Biden’s Supply Chain Review is Underway and McKinsey Has Some Thoughts
President Biden last month tasked the federal government with conducting a 100-day risk assessment of semiconductor, high-capacity battery, strategic materials and pharmaceutical supply chains. A year-long review of supply chains of agricultural commodities, food products and other sectors was also launched.
“Many in the private sector are eager to help the government in this exercise and are working to conduct risk reviews of their own supply chains,” notes McKinsey & Co.
You can count McKinsey among those eager companies. In a recent self-published article, the firm offered several suggestions to help support the Biden Administration’s executive order (EO), including centralizing information sharing among government departments through a “supply chain center of excellence.” Another proposal would be to take advantage of the expertise of industry associations or companies, perhaps even embedding their staff within government teams. “That could help provide the government with a head start on their analysis by sharing what the industry already knows and has found in the relevant supply chains and industrial bases,” McKinsey noted.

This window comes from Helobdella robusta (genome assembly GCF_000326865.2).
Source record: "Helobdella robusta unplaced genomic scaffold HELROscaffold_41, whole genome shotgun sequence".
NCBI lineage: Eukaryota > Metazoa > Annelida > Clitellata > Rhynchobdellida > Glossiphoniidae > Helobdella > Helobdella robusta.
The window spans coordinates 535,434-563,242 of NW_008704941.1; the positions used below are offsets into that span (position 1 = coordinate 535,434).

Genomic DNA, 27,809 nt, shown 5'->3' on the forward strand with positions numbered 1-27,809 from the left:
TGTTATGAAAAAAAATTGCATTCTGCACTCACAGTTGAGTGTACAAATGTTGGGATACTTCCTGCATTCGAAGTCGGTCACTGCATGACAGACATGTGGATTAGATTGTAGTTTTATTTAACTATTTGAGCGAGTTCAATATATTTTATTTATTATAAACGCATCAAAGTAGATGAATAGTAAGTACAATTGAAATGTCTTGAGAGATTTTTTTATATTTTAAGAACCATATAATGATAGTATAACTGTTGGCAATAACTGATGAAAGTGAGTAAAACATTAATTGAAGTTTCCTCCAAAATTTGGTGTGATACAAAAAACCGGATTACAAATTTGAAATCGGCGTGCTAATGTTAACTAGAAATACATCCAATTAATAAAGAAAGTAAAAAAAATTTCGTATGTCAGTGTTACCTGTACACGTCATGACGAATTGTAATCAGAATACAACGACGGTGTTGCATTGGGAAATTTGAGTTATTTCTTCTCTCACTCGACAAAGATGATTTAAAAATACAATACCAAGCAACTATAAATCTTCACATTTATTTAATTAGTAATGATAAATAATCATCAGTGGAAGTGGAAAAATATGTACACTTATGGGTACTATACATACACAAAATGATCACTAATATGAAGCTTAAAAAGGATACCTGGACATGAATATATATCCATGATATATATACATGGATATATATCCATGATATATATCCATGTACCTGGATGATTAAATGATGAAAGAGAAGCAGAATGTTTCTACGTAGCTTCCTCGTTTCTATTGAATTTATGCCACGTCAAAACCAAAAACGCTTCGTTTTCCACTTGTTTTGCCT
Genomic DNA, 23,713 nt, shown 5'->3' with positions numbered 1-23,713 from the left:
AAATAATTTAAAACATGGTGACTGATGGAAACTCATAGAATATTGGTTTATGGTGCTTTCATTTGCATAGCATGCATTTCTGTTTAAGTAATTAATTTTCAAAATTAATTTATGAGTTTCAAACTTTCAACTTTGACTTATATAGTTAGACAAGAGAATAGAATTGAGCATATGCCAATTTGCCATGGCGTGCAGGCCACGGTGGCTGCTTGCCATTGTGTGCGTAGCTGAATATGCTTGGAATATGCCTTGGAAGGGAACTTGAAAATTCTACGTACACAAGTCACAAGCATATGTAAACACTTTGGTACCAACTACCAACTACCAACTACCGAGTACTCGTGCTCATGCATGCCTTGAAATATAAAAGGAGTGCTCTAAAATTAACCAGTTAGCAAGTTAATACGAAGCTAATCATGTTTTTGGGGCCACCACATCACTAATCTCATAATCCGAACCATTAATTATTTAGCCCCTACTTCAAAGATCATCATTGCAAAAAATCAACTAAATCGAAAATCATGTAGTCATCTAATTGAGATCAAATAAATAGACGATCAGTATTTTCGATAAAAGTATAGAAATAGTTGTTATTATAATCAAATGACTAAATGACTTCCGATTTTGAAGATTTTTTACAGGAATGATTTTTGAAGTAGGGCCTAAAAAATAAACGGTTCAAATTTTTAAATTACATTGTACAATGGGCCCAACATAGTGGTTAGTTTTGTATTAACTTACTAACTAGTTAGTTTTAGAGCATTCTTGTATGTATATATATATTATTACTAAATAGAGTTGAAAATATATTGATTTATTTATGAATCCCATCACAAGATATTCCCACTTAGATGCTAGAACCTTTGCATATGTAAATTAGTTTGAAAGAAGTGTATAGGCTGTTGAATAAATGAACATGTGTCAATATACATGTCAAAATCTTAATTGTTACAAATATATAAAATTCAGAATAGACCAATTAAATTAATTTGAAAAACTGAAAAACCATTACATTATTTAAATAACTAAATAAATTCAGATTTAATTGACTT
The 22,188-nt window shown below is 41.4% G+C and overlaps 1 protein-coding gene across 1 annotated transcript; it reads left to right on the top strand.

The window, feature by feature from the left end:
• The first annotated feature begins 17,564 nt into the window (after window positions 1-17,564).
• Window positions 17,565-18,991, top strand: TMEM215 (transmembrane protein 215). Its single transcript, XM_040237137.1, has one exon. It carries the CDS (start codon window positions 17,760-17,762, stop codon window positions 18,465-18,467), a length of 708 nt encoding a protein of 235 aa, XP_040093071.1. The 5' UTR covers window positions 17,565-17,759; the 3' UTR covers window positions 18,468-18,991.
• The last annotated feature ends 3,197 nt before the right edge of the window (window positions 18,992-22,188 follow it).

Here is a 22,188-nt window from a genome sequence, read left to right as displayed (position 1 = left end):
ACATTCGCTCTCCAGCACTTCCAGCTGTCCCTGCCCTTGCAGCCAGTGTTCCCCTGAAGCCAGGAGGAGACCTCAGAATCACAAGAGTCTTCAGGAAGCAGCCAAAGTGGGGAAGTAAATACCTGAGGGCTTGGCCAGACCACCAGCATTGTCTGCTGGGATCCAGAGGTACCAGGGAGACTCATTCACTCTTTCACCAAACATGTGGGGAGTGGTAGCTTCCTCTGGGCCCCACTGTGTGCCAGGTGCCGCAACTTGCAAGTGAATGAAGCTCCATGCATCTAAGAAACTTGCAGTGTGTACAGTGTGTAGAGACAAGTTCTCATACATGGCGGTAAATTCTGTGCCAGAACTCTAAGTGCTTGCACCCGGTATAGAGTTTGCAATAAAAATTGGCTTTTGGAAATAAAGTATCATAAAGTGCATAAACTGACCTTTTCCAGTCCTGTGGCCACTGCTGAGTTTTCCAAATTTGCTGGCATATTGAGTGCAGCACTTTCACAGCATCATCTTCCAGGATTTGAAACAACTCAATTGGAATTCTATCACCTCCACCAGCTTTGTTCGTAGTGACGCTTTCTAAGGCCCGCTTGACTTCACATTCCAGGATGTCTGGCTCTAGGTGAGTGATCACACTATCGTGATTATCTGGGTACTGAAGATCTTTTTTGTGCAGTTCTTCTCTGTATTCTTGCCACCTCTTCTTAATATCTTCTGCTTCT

None of this will be easy, of course, because as McKinsey noted, the average large company has more than 5,000 suppliers. This means “each industrial base named for review in the EO will potentially consist of hundreds of thousands of suppliers that need to be discovered and assessed,” it said.
McKinsey shared four observations it has made from conducting its own risk assessments of clients’ supply chains:
- Global supply chains are stretched and U.S. supply chains face additional headwinds. One headwind is that U.S. firms are “expected to deliver a 12 to 14% return on capital versus 9% or lower for Asian and European firms. This expectation has in part led to U.S. domestic demand for high-end manufactured goods being satisfied by imports, a trend found only in the United Kingdom and the United States among high-income countries,” McKinsey noted.
- Cracking the supply chain risk problem requires new data and analytical methods. “Automation and machine learning aggregate and structure large volumes of information while experts review and refine the machine outputs to tune the results,” it said. “When this process is done correctly, a well-trained machine can help target valuable and irreplaceable expert time to the most critical areas of supply chain vulnerability.”
- Demand for supply chain talent is outstripping supply. This calls to mind recent speculation by Gartner that Gen Z will play an important role in the continuing evolution of supply chain automation.
- Supply chain resilience capabilities are needed for the long haul. “The government has a unique opportunity under this EO to build a capability that will serve the nation for decades,” McKinsey noted.
The full McKinsey article — “Effectively Implementing President Biden’s Supply Chain Review” — can be accessed here.